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Why Your City's Urban Canopy May Be Failing

Trees are an increasingly important part of the urban infrastructure. However, a lack a awareness about how to plant and nurture large trees in urban environments dooms many trees to lackluster performance and a short life.

"Often, cities plant new trees in a few cubic metres of poor-quality soil, with predictable results," writes author Wendy Stueck.

Although significantly more expensive, new technologies offer cities the option to improve the urban canopy by allowing large trees to thrive in urban environments: "Over time, working with American landscape architect James Urban, the company developed the Silva Cell, a system designed to help nurture big trees in urban environments based on research that shows larger trees provide exponentially greater benefits than smaller ones... Silva Cells are a modular system that puts tree roots under buried decks, with a layer of aggregate and pavement over top. The system provides drainage and irrigation and puts roots below the decks, so they don't push up and buckle pavement. It also ensures plentiful volumes of unpacked soil – about 15 to 20 cubic metres in a typical installation, compared with 1.5 to 3 cubic metres for a tree planted in a conventional pit."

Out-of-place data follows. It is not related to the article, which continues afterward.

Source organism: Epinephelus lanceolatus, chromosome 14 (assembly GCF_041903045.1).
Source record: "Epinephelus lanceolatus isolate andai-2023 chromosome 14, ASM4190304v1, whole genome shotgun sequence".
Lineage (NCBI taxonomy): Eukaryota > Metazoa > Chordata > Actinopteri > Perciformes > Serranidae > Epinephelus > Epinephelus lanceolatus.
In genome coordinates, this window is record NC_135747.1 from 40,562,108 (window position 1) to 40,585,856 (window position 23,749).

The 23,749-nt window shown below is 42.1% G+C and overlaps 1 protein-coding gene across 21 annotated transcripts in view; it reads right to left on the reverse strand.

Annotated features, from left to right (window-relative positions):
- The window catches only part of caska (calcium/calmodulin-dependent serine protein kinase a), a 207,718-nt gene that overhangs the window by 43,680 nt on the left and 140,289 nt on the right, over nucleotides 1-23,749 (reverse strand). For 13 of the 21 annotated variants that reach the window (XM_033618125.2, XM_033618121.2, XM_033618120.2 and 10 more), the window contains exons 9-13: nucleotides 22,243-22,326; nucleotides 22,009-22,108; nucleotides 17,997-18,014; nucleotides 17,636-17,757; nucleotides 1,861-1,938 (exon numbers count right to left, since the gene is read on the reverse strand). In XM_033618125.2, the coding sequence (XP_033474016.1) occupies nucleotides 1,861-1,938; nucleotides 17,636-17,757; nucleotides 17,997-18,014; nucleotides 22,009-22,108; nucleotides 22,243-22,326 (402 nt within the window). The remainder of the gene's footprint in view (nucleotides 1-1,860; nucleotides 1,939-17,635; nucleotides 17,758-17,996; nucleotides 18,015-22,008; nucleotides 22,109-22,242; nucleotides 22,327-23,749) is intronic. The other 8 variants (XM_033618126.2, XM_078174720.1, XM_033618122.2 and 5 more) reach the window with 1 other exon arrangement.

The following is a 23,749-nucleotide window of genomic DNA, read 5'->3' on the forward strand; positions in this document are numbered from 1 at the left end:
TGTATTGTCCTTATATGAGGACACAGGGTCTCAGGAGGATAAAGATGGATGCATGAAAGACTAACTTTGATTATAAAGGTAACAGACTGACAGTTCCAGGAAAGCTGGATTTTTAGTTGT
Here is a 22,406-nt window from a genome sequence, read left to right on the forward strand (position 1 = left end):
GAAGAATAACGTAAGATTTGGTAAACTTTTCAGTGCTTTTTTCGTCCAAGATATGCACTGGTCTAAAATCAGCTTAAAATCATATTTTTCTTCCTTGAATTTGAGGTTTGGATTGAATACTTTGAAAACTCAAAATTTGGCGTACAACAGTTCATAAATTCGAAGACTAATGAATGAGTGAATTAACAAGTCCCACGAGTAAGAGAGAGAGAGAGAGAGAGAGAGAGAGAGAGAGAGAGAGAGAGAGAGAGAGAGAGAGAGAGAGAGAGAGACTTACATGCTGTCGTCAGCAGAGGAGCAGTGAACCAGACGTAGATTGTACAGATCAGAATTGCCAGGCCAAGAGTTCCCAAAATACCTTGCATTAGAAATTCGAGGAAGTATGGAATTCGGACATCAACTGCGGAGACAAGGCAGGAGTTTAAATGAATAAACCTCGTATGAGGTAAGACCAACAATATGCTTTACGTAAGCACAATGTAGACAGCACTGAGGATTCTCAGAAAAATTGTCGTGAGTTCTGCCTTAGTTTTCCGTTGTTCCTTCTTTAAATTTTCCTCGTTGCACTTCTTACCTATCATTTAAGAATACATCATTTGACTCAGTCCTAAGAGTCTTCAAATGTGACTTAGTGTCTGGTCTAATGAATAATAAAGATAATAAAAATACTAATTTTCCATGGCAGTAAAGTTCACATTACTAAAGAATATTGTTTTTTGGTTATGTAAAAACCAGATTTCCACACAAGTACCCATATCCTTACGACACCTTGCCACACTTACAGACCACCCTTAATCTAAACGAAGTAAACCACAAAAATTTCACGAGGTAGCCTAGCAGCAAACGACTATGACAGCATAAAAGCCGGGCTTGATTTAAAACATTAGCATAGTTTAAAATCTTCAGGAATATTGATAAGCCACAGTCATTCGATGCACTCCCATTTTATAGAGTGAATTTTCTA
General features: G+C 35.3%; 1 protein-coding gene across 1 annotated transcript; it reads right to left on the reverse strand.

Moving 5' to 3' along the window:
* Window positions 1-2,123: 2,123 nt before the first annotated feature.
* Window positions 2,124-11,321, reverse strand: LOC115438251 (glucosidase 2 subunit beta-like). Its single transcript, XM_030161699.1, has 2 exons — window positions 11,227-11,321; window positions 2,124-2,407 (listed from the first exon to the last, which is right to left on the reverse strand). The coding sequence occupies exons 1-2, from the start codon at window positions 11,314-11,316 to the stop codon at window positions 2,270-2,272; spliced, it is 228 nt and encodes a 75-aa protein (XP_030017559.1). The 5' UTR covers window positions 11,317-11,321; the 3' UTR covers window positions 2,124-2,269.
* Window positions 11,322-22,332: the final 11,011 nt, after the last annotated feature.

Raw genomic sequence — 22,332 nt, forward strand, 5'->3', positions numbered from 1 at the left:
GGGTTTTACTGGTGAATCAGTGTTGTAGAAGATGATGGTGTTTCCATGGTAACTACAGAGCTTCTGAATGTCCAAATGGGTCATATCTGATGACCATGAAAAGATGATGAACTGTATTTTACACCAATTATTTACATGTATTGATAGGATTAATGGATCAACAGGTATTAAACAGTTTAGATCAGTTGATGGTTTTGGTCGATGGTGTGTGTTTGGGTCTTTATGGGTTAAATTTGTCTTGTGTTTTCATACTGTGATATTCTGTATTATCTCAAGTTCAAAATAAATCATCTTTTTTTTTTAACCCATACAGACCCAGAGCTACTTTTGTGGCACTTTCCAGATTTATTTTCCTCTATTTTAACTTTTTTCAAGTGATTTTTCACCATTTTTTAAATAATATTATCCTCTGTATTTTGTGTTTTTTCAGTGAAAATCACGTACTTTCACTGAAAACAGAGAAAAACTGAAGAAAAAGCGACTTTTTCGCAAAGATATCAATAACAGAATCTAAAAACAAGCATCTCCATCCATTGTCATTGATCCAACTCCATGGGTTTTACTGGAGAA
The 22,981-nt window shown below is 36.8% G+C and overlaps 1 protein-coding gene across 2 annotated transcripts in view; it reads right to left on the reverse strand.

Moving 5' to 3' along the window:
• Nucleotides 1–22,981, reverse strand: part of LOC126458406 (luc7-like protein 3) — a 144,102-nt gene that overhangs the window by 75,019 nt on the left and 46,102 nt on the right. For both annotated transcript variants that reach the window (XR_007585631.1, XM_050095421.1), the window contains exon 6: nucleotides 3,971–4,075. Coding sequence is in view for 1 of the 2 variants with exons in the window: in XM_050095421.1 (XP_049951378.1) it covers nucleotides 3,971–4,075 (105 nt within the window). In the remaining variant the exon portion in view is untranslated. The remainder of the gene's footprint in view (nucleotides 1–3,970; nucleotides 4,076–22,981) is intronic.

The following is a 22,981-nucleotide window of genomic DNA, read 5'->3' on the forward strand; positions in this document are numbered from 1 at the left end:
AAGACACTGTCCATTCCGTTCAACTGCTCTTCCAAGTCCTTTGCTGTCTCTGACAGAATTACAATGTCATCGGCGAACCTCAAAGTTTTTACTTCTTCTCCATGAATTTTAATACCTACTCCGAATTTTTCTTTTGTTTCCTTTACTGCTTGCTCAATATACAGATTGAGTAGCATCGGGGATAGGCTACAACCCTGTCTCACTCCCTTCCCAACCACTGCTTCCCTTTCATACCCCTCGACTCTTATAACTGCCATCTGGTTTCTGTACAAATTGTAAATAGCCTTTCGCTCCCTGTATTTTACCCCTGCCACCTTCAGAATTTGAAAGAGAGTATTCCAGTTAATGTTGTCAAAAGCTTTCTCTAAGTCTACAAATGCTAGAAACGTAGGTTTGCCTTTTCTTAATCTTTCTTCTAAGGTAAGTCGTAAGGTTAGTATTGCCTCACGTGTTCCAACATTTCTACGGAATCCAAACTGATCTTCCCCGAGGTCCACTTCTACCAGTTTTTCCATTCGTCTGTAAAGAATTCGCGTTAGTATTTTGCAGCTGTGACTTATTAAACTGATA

Thanks to Brent Toderian

Full Story: An urban canopy to nurture a city’s growth

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